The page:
The Transportation Security Administration (TSA) in the coming weeks plans to expand field testing of facial matching technology it trialed this fall at an airport to allow a touchless experience for travelers and agency officers at a document checking station, an agency official said on Tuesday.

The evaluation of the Credential Authentication Technology-Camera (CAT-C) system at Reagan National Airport near Washington, D.C., showed that the facial comparison technology “is extremely accurate and it’s also very fast,” Austin Gould, assistant administrator for Requirements and Capabilities Analysis, said during a panel discussion at the annual American Association of Airport Executives (AAAE) Aviation Security Summit.

Gould also said that the use of the CAT-C system at the head of the PreCheck trusted traveler lane at the airport is voluntary yet “folks are opting in at a very, very high rate. So, I think we’ve learned that again, it’s accurate, it’s fast and there’s good buy in from the traveling public.”

Next up will be proof of concept evaluations at a “variety of airports” that will last several months to formally collect data on machine performance and accuracy rates related to different populations for analysis by the Department of Homeland Security Science and Technology Directorate, Gould said during the event, which was held virtually. This will ensure that “no discernible error rates [are] associated with any particular demographic” and that match rates are acceptable, he said.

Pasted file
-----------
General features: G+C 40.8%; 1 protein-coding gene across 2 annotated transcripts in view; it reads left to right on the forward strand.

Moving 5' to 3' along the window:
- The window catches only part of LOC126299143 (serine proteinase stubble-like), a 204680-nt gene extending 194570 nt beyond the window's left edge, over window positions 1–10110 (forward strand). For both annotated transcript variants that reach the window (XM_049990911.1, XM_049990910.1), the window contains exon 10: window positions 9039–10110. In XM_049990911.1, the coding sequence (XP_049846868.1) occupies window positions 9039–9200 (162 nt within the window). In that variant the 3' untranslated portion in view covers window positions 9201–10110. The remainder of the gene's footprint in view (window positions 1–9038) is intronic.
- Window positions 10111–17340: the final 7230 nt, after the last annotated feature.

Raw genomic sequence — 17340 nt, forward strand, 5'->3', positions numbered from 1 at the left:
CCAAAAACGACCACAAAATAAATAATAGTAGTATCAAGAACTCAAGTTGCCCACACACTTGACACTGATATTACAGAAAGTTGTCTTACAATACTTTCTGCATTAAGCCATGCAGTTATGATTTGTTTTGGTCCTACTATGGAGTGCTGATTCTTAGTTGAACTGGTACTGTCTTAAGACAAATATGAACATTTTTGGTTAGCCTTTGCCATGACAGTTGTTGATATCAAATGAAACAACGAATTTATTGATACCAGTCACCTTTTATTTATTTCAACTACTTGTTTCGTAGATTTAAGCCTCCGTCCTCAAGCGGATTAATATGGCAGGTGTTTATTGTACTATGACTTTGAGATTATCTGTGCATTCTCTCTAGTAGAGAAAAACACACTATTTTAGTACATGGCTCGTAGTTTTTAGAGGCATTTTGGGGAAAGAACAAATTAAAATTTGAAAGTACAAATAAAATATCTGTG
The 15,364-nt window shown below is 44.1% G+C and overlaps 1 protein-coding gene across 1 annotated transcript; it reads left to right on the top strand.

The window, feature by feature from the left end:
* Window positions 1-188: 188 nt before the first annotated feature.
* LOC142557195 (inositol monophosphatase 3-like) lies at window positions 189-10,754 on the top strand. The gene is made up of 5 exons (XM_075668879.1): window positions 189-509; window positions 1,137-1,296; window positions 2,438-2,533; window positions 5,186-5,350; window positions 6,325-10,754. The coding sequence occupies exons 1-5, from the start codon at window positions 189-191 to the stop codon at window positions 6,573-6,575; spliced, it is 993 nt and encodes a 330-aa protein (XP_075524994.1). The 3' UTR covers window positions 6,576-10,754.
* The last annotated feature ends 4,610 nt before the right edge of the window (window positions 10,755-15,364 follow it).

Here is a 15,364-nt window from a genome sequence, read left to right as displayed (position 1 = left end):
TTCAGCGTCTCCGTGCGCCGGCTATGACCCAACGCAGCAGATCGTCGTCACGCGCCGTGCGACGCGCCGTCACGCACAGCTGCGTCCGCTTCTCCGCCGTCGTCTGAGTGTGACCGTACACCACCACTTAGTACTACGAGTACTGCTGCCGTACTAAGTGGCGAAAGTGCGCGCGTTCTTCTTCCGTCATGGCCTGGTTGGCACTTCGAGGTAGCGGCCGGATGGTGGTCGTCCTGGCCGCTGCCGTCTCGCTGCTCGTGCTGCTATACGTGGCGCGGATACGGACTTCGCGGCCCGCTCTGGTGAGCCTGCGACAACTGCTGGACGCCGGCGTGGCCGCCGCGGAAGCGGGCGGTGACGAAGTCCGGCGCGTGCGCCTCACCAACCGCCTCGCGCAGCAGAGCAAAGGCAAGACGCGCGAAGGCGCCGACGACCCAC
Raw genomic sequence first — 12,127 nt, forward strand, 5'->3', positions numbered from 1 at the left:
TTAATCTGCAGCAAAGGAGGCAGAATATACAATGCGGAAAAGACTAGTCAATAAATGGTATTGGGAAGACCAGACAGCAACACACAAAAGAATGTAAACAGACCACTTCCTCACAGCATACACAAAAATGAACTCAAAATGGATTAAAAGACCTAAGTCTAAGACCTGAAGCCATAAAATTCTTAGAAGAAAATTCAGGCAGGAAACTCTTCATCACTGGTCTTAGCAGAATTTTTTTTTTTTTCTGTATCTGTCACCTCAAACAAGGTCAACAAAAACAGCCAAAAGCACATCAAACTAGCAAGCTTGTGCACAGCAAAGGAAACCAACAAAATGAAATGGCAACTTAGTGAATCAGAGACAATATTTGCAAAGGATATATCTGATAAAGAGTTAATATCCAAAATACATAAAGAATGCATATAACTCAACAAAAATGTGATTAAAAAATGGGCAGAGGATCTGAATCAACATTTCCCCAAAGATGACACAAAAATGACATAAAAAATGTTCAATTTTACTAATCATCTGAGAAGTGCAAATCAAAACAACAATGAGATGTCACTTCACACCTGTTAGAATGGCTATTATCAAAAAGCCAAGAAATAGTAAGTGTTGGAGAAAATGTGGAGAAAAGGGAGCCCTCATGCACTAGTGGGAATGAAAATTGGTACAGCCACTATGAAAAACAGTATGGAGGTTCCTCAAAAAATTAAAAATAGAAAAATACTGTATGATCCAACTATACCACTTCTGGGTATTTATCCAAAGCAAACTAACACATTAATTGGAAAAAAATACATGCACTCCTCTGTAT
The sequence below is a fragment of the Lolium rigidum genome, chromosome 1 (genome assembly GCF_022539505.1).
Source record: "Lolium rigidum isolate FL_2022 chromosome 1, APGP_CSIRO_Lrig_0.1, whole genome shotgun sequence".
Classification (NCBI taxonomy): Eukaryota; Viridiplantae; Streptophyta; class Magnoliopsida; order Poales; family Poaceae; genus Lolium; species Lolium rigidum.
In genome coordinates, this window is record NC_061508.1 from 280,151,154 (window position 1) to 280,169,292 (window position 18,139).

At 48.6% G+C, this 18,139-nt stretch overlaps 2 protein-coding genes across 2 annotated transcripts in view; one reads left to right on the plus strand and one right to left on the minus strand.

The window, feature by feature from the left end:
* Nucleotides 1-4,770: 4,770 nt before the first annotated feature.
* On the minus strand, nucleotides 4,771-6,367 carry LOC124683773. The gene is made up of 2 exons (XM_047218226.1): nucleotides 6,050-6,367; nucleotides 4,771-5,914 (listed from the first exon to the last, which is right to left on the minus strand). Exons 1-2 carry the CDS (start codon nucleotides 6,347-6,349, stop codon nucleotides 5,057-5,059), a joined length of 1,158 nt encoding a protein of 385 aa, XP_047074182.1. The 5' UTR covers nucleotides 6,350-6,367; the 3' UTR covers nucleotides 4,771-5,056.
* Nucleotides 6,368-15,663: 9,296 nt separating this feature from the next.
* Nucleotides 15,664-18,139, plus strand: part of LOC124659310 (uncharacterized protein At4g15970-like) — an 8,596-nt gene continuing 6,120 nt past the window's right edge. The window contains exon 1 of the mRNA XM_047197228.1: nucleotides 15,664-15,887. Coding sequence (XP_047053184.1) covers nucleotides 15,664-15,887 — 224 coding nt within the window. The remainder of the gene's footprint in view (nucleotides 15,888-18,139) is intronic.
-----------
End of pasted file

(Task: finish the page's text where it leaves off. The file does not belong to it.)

If all goes well, TSA will make a decision whether to move forward with CAT-C for further deployments, Gould said.

The expanded pilot effort is subject to the budget process, Gould said.

The CAT system is supplied by IDEMIA. The devices, which are being rolled out to TSA checkpoints at airports across the U.S., automatically verify the authenticity of passengers’ government-issued travel documents and simultaneously displays the vetting status of each traveler to the agency’s Travel Document Checker (TDC).

Equipped with the camera, the CAT-C removes the need for the document checker to visually match the traveler to his or her document by automating that process as well. Travelers who participate and have their photos matched by the device don’t have to hand their identity document to the TDC.

In the pilot at Reagan National, travelers insert their identification credential into the CAT-C device and stand in front of the camera for the live photo capture.

TSA was already moving to a more contactless experience at airport checkpoints for its officers and travelers before the onset of the COVID-19 pandemic, but strains the virus has put on air travel has led the agency to attempt to accelerate its efforts around touchless travel.

TSA Administrator David Pekoske said during the AAAE event that PreCheck lanes at airports will be the first to be getting the new technologies for touchless travel.